Responses were received from 129 participants (20% response rate). Most respondents practiced in an academic setting (59.8%) and at a free-standing pediatric hospital (65.4%). Participation in QI projects was high (81.7%), but only 23.8% of respondents had formal QI training. Only 36.5% of respondents had institutional requirements for QI work; the majority of those were only required to participate as a project team member. Nearly half of the respondents did not receive incentives or institutional support for QI. The majority agreed ("strongly" and "somewhat") that a QI course would be beneficial (75.5%), that QI projects should be considered for publication in neurosurgery journals (88.1%), and that there is a need for national quality metrics (81.4%). Over 88% have an interest in seeing QI project presentations at the annual Pediatric Joint Section meeting. Only 26.3% believed that the NSQIP was a useful QI guide. Respondents suggested further study of the following QI topics: overall rates of infection and their prevention, hydrocephalus, standardized treatment algorithms for common disorders, team communication, pediatric neurosurgery–specific database, access to care, and interprofessional education.

CONCLUSIONS

Areas of opportunity include specialty-specific QI education, tactics for obtaining support to build the QI infrastructure, increased visibility of QI work within pediatric neurosurgery, and a review of available registries to provide readily available data relevant to this specialty.

Restricted access

Matthew E. Pontell, Aaron M. Yengo-Kahn, Emily Taylor, Morgan Kane, J Michael Newton, Kelly A. Bennett, John C. Wellons III, and Stephane A. Braun

OBJECTIVE

The objective of this study was to determine the effects of in utero bipedicle flaps on maternal-fetal morbidity/mortality, the need for CSF diversion, and long-term functional outcomes.

METHODS

Eighty-six patients who underwent fetal myelomeningocele repair from 2011 to 2021 at a single institution were reviewed. Primary outcomes included intrauterine fetal demise, postnatal death, postnatal myelomeningocele repair dehiscence, and CSF diversion by final follow-up.

RESULTS

The cohorts were no different with regard to race, ethnicity, maternal age at fetal surgery, body mass index, gravidity, parity, gestational age at fetal surgery, estimated fetal weight at fetal surgery, or fetal lesion level. Of the 86 patients, 64 underwent primary linear repair and 22 underwent bipedicle flap repair. There were no significant differences in rates of intrauterine fetal demise, postnatal mortality, midline repair site dehiscence, or the need for CSF diversion by final follow-up. Operative times were longer (32.5 vs 18.7 minutes, p < 0.001) and gestational age at delivery was lower (232 vs 241 days, p = 0.01) in the bipedicle flap cohort, but long-term functional outcomes were not different.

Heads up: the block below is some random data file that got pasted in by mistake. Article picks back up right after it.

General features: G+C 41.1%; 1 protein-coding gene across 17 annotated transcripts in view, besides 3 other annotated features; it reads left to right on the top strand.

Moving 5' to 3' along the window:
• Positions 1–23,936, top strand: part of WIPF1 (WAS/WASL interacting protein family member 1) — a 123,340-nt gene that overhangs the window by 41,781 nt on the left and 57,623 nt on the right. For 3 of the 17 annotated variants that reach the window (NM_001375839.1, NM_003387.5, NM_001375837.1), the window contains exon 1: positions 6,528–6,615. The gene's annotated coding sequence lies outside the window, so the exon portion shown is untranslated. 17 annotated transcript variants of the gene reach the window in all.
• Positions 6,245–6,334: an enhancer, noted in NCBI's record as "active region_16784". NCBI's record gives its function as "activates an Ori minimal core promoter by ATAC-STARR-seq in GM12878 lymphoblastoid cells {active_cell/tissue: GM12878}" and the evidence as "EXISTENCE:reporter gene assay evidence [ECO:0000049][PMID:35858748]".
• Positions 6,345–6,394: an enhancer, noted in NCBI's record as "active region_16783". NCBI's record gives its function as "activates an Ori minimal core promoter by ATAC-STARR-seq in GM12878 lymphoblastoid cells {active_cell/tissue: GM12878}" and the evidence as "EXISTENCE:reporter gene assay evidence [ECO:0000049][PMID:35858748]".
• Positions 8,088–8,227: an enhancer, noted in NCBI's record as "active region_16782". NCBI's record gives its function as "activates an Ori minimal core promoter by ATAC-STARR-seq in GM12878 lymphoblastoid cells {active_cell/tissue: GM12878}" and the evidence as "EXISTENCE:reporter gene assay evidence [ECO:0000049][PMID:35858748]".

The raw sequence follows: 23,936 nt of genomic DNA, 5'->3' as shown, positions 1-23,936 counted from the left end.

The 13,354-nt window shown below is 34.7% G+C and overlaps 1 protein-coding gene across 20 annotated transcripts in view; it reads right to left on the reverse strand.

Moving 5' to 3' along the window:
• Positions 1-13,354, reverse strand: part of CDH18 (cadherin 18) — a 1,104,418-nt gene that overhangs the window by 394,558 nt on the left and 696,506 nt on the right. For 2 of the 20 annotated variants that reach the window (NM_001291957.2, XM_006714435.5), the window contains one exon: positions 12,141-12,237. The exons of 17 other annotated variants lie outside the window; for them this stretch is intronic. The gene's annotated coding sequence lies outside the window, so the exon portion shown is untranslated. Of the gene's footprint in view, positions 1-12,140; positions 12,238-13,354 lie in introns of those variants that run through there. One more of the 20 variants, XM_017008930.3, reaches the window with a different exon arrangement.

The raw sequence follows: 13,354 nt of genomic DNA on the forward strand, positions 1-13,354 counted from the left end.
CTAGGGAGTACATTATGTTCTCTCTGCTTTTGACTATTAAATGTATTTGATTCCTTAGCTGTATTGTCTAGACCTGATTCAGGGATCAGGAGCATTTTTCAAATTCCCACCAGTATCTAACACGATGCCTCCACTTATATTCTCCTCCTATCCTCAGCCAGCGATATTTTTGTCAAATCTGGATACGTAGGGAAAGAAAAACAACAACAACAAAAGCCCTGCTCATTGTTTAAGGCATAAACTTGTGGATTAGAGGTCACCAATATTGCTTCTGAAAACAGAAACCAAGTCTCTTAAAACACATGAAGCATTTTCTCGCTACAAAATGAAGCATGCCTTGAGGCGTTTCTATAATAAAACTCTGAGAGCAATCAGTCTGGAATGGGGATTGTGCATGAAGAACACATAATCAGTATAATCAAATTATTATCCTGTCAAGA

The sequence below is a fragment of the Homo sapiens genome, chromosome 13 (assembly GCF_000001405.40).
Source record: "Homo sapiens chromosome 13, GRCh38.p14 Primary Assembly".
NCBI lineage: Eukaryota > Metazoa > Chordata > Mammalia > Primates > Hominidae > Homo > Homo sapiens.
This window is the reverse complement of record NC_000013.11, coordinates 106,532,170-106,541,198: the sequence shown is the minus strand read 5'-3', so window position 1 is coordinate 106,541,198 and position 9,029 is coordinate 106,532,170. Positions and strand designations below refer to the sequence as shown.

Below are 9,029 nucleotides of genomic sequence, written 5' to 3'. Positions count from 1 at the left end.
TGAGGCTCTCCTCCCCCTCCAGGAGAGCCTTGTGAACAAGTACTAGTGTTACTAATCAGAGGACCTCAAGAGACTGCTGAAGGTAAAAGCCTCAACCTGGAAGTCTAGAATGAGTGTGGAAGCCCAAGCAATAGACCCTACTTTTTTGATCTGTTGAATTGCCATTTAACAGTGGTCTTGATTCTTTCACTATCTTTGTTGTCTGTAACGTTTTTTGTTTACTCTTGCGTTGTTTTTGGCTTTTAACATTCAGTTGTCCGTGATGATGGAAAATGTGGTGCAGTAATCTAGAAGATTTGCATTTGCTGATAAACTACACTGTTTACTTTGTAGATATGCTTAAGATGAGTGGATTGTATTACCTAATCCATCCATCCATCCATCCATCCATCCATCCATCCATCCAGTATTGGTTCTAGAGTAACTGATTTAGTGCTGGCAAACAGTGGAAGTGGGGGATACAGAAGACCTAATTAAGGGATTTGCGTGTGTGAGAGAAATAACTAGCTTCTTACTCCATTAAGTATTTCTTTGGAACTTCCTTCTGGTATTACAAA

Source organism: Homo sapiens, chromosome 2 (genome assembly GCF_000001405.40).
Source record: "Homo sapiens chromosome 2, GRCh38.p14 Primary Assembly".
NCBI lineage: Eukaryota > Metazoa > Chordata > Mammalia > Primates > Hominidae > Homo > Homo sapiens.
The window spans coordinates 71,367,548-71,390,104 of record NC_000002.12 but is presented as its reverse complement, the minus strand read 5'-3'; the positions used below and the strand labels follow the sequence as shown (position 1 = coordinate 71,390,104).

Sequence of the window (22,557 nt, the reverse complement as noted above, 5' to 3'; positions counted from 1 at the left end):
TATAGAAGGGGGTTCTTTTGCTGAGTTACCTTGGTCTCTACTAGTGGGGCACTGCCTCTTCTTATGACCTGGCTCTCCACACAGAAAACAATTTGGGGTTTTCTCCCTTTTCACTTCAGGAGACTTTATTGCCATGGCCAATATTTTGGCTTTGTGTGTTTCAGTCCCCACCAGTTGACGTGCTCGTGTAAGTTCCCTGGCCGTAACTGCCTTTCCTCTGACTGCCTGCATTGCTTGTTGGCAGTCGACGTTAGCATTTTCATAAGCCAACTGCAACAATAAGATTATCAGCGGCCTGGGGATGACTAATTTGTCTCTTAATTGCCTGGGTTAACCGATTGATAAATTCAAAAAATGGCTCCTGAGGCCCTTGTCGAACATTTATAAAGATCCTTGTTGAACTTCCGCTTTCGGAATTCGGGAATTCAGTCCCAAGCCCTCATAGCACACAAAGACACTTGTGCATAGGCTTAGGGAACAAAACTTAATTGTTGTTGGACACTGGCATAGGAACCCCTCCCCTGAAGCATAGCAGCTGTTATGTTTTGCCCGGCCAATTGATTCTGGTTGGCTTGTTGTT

CONCLUSIONS

Analysis of the total cohort affirms the long-term benefits of fetal myelomeningocele repair. In utero bipedicle flaps are safe and can be used for high-tension lesions without increasing perioperative risks to the mother or fetus. In utero flaps preserve the long-term benefits seen with primary linear repair and may expand inclusion criteria for fetal repair, providing life-changing care for more patients.

Restricted access

John W. Gilbert, Brydon Christensen, and Sherri Matheny

Restricted access

Douglas L. Brockmeyer, Samuel H. Cheshier, Jeff Stevens, Julio C. Facelli, Kerry Rowe, John D. Heiss, Anthony Musolf, David H. Viskochil, Kristina L. Allen-Brady, and Lisa A. Cannon-Albright

OBJECTIVE

Inherited variants predisposing patients to type 1 or 1.5 Chiari malformation (CM) have been hypothesized but have proven difficult to confirm. The authors used a unique high-risk pedigree population resource and approach to identify rare candidate variants that likely predispose individuals to CM and protein structure prediction tools to identify pathogenicity mechanisms.

METHODS

By using the Utah Population Database, the authors identified pedigrees with significantly increased numbers of members with CM diagnosis. From a separate DNA biorepository of 451 samples from CM patients and families, 32 CM patients belonging to 1 or more of 24 high-risk Chiari pedigrees were identified. Two high-risk pedigrees had 3 CM-affected relatives, and 22 pedigrees had 2 CM-affected relatives. To identify rare candidate predisposition gene variants, whole-exome sequence data from these 32 CM patients belonging to 24 CM-affected related pairs from high-risk pedigrees were analyzed. The I-TASSER package for protein structure prediction was used to predict the structures of both the wild-type and mutant proteins found here.

RESULTS

Sequence analysis of the 24 affected relative pairs identified 38 rare candidate Chiari predisposition gene variants that were shared by at least 1 CM-affected pair from a high-risk pedigree. The authors found a candidate variant in HOXC4 that was shared by 2 CM-affected patients in 2 independent pedigrees. All 4 of these CM cases, 2 in each pedigree, exhibited a specific craniocervical bony phenotype defined by a clivoaxial angle less than 125°. The protein structure prediction results suggested that the mutation considered here may reduce the binding affinity of HOXC4 to DNA.

CONCLUSIONS

Analysis of unique and powerful Utah genetic resources allowed identification of 38 strong candidate CM predisposition gene variants. These variants should be pursued in independent populations. One of the candidates, a rare HOXC4 variant, was identified in 2 high-risk CM pedigrees, with this variant possibly predisposing patients to a Chiari phenotype with craniocervical kyphosis.